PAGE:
I got out the tacked up curtains that I had ferreted away all those years ago and discovered that they were a perfect fit (off they went to a seamstress for completion), whilst the ugly blind became a thing of beauty with the help of some fabric paints and a little courage. The one opulent tie back now chimes a bell when tugged at dinner time. I have made a throw for an unsightly sofa from a duvet cover that was beginning to wear, another hole appearing with every wash. I used a vintage sari that I found in a second hand emporium as backing for the cover. It makes me smile every time I see it! I suddenly have a piece of India in my study and I wonder whether it was worn by a beautiful young woman about to meet her lover during the heat and dust of a dance.
There suddenly appeared to be space for all the prints, paintings and frames that I collected over the years. A couple of prints did not fit anything I had, so I made a couple of rustic frames from strips of eucalyptus bark that the a tree in the garden sheds like an ill-fitting skin every year.
Some people may think that my situation sounds unfortunate after living an affluent London life which included a great salary and the luxury of being able to buy things whenever I wanted. In truth, it is liberating. Our home is full of unique things that have been created out of love and care rather than just pulled from a shelf in a store.
Another Way of Thinking…
We have a lot of land here, some has been cultivated and the rest is a haven for bees and butterflies and all sorts of wildlife. All those cardboard boxes that housed our belongings whilst they we stored in the garage for seven years have become a mulch and weed repellent used at at the end of the growing season. The raised beds are covered in a layer of compost and then a layer of cardboard, then left to slumber over winter, and uncovered again in April when they are fully rejuvenated and weed free.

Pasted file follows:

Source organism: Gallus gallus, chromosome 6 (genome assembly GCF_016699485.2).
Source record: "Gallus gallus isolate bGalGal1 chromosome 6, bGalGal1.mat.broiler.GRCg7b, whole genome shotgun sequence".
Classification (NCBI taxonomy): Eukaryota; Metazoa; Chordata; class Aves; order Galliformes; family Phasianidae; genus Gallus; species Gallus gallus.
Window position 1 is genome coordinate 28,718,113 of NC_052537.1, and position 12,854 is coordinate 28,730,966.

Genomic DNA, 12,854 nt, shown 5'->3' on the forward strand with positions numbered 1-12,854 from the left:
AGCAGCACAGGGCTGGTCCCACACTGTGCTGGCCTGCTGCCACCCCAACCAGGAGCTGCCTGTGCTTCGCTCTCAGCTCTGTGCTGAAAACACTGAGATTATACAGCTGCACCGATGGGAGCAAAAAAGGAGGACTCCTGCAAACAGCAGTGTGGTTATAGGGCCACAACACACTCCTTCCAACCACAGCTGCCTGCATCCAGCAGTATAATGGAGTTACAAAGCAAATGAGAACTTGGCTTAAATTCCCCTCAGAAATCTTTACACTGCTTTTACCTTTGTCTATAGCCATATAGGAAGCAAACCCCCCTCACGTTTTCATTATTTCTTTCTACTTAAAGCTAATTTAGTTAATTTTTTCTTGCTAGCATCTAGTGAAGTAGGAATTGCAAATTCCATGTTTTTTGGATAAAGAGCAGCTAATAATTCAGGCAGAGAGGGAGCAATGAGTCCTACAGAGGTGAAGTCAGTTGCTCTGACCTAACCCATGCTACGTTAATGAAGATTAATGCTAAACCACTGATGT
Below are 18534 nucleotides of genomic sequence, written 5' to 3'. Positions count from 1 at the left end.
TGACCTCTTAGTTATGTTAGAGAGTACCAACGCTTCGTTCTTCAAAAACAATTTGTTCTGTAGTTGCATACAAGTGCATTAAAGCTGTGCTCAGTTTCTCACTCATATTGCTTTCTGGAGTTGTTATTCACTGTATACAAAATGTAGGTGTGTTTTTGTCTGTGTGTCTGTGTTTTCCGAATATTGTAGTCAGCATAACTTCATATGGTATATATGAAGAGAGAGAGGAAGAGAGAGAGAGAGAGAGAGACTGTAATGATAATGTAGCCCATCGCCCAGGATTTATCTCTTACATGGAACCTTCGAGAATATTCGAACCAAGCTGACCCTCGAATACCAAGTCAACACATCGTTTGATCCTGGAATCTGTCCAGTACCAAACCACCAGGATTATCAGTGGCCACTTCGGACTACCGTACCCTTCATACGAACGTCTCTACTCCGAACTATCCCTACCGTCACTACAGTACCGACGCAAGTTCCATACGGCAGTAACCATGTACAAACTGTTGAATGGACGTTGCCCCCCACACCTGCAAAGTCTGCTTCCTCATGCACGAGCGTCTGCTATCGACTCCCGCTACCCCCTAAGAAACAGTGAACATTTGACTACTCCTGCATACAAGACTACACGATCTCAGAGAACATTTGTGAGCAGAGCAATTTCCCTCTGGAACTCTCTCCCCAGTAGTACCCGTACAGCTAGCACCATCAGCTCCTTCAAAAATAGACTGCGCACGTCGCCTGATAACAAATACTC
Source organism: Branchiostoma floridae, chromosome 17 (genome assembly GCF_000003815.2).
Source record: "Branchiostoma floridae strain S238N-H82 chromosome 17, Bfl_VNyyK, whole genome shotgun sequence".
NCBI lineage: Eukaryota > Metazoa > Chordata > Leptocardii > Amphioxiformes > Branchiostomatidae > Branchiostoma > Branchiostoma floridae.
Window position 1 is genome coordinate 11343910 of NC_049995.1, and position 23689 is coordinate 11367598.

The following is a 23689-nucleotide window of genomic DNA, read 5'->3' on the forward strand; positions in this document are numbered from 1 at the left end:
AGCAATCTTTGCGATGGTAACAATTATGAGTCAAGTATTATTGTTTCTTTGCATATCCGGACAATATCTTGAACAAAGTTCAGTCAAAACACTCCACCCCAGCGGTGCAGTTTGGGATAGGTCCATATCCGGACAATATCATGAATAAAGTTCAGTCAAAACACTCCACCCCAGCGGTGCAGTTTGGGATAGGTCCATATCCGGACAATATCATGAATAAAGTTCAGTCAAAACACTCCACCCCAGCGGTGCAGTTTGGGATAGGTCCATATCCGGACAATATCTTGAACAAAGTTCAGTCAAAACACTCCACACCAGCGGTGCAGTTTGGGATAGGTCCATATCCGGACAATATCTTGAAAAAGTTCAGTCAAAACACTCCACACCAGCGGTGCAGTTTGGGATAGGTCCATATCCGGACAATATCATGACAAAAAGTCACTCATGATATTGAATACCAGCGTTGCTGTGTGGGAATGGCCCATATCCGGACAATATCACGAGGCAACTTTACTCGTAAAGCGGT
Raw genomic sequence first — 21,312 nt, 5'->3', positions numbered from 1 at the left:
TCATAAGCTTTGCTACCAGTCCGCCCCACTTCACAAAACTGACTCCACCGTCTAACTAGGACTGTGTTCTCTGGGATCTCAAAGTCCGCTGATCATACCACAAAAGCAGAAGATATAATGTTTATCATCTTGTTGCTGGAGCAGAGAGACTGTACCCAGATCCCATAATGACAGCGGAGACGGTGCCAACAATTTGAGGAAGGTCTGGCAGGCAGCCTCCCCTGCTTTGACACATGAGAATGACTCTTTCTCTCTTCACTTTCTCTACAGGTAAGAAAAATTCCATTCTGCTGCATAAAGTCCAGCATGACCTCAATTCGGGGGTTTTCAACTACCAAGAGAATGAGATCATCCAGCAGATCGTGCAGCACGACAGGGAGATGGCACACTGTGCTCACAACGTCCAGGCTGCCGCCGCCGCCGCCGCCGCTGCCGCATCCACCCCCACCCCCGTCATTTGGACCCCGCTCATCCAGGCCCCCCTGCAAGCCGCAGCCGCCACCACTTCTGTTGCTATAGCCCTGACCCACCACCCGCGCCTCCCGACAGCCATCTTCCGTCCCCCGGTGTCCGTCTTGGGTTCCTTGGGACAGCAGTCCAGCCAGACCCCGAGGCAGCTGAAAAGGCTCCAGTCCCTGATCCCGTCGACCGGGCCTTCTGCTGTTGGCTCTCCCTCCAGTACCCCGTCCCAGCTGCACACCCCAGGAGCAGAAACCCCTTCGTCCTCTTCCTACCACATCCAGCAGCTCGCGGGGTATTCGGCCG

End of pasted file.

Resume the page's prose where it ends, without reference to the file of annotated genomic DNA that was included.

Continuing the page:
I am still guilty of collecting stuff that I like the look of and may be perfect for one of my art projects. We bought an amount ceramic vases, bowls and containers that were rejected from a nearby factory. I have upcycled these by painting them. Each one is unique, as are the flights of fancy strange birds that I make. These started off by upcycling plastic bottles tops, string and broken jewellery. I am making some money from these projects which feels infinitely rewarding.
It is not about being poor, mean or thrifty. It is simply a different way of thinking about all the stuff we humans produce.
For a future recycling project, one of the specialists I saw last year mentioned the option of a lung transplant. And that will be another story.